WOLA: Advocacy for Human Rights in the Americas

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26 Oct 2018 | Commentary

Brazil’s Elections: How Did This Happen?

Bolsonaro’s Probable Win Rings Alarms for the Future of Brazil’s Democracy

Brazilians and friends of Brazil the world over are asking, how did we get here? The winner in Brazil’s second round of presidential elections on October 28, Jair Bolsonaro, is now infamous for highly incendiary comments in the last few years about women, Afro-Brazilians, gays, and the “heroic” torturers of Brazil’s 21-year military dictatorship. Whether Bolsonaro will temper his remarks and his policies now that he’s been elected remains to be seen, but his growing popularity has unleashed an unprecedented number of hate crimes and violence throughout the country.

In one of the best recent analyses among the hundred to appear in the past few weeks, Eliane Brum notes in El País that Bolsonaro won this election even before the first-round voting on Oct. 6, when he received 46 percent of votes against 17 percent for the Workers’ Party (Partido dos Trabalhadores, PT) candidate Fernando Haddad.

Starting in the late 2000s, Brazil’s perfect storm of negative trends opened the floodgates for the ascension of Bolsonaro, a retired army captain and a congressional representative for over 25 years. He has typically been affiliated with some of the smallest parties in Congress—until now. His current party, the Partido Social Liberal (PSL), now has the second largest number of seats in Congress after the Oct. 6 election.

The question for Brazil’s vibrant civil society... is how to respond to the inevitable human rights violations and retrenchment of social and environmental policies that will likely happen under a Bolsonaro administration...

In the 2000s, Brazil’s economic potential and its membership in the small group of BRIC countries led the Economist magazine to claim that “Brazil Takes Off” on its now infamous 2009 cover. But starting in 2013, the economic downturn and subsequent stagnation and recession (due in part to the drop in worldwide petroleum prices and China’s economic retrenchment, which affected Brazil’s soy exports) resulted in unemployment and a sense of hopelessness, especially among newly graduating youth.

The massive corruption scandal known as Lava Jato (Car Wash)—occurring on the PT’s watch, but affecting politicians and businessmen of all major parties and in twelve Latin American countries—gave a further pretext for attacking the PT and its redistributive economic and social policies.

Last but not least, the increase in violent crime, with over 63,000 homicides and multiple prison rebellions in 2017, as well as the spread of organized criminal factions throughout the country, added to Brazil’s sense of insecurity, leading to a search for a “savior.”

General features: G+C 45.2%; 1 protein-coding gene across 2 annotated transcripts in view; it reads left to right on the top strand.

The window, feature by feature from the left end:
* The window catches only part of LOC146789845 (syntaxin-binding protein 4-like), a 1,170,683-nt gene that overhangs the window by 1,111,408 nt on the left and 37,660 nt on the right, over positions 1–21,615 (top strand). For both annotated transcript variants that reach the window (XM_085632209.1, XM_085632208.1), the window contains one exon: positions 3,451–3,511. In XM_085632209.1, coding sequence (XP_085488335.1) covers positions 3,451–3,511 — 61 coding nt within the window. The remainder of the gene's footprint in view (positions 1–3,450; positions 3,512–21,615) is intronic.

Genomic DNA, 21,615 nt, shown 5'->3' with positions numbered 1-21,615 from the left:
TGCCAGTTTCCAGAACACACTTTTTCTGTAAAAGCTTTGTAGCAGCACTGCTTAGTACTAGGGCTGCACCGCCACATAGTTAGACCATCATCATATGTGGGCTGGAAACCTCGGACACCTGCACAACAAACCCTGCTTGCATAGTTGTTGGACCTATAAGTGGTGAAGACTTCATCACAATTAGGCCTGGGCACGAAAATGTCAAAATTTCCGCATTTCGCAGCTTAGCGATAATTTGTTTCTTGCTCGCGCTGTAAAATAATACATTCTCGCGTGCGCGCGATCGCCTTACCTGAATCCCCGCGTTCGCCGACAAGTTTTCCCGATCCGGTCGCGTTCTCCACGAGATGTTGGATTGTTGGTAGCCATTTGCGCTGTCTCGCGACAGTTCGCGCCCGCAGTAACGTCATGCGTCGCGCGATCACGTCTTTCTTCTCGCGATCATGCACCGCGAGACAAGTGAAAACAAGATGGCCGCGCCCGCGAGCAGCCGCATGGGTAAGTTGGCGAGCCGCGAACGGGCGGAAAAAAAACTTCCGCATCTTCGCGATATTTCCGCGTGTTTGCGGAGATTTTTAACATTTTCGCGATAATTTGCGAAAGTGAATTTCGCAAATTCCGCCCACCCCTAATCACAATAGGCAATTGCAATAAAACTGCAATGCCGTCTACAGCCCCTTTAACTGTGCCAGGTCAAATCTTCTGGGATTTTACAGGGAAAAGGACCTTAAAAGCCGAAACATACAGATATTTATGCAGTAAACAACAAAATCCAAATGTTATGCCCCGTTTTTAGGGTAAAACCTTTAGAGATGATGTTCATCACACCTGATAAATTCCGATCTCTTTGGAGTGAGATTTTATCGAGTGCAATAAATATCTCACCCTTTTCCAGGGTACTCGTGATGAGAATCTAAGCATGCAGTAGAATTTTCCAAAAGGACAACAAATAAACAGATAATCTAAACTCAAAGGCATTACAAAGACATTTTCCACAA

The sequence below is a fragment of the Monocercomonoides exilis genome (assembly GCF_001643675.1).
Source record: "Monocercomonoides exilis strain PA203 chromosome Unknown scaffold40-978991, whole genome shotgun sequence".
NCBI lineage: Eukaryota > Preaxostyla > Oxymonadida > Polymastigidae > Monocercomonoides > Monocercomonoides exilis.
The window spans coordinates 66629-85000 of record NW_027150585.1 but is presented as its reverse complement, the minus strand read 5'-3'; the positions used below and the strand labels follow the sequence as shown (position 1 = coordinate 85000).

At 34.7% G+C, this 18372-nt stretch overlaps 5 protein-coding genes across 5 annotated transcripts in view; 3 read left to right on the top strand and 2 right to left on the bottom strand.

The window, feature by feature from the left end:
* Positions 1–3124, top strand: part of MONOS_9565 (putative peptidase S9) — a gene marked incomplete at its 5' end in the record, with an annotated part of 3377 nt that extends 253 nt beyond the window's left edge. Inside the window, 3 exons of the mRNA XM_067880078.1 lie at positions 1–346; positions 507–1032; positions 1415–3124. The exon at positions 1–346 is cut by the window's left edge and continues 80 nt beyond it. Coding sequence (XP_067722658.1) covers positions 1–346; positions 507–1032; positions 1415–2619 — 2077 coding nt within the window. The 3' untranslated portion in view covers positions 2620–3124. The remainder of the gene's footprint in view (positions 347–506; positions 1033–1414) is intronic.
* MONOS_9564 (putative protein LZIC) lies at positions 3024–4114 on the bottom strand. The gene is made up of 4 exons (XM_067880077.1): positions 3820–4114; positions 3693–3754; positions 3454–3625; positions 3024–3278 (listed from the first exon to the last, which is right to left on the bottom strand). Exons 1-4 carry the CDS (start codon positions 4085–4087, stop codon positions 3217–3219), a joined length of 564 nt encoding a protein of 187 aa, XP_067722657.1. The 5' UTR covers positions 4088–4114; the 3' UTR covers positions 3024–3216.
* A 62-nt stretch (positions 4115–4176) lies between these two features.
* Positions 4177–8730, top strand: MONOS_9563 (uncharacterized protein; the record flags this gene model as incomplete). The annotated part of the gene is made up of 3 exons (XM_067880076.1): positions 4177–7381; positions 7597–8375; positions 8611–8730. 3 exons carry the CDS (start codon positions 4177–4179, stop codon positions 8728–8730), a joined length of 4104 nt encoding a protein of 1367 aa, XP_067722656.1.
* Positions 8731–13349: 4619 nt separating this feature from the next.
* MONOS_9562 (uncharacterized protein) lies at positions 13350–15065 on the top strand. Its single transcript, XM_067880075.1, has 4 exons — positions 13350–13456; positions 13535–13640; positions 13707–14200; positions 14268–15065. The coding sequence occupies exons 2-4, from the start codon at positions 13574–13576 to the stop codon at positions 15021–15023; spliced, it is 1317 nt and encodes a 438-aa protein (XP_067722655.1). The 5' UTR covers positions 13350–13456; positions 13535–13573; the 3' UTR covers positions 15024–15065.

The question for Brazil’s vibrant civil society, social movements, and NGOs now is how to respond to the inevitable human rights violations and retrenchment of social and environmental policies that will likely happen under a Bolsonaro administration, to name just a few concerns. As the prospect of a Bolsonaro presidency became closer to a reality, an atmosphere of permissiveness towards intolerance, hate crimes, and violation of electoral laws permeated the country. Legal campaign demonstrations for Fernando Haddad have been met with pro-Bolsonaro police repression. Factory workers have been coerced into wearing pro-Bolsonaro t-shirts and attending campaign events. LGBT Brazilians and Afro-Brazilians have been openly attacked with little repercussion.

Protection of rights by other branches of government will be limited in the Bolsonaro era. The judiciary at all levels has shown an increasing politicization and decreasing independence in the past few years, most prominently seen in the ratification of Dilma Rouseff’s impeachment for non-impeachable offenses. The conviction and imprisonment of Lula based on shoddy evidence also demonstrated a concerning lack of independence in the judiciary, as the fast-moving case seemed clearly aimed at keeping Lula from being able to run again for president.

Demonstrators protest outside the Federal Police Department building where former Brazilian President Luiz Inacio Lula da Silva was taken in Curitiba, Brazil, on April 7, 2018 (AP Photo/Denis Ferreira).

Brazil’s Congress, already dominated by conservative caucuses known as the three B’s—Bible, Bull (agro-business), and Bullet (the gun lobby and the “law and order” candidates), is now fortified by Bolsonaro’s party, which increased from 5 to 54 seats in the first round of elections.

Finally, the re-emergence of the armed forces as a prominent political actor after decades in the shadows is a cause of great concern. Bolsonaro’s running mate is a retired army general, and Bolsonaro has indicated that military officials will likely be appointed to head at least five ministries.

“Dark times” may indeed be coming to Brazil. The work of human rights organizations to document crimes against the vulnerable, track potential abuses by the police and military, and keep the powerful accountable looks to be increasingly critical.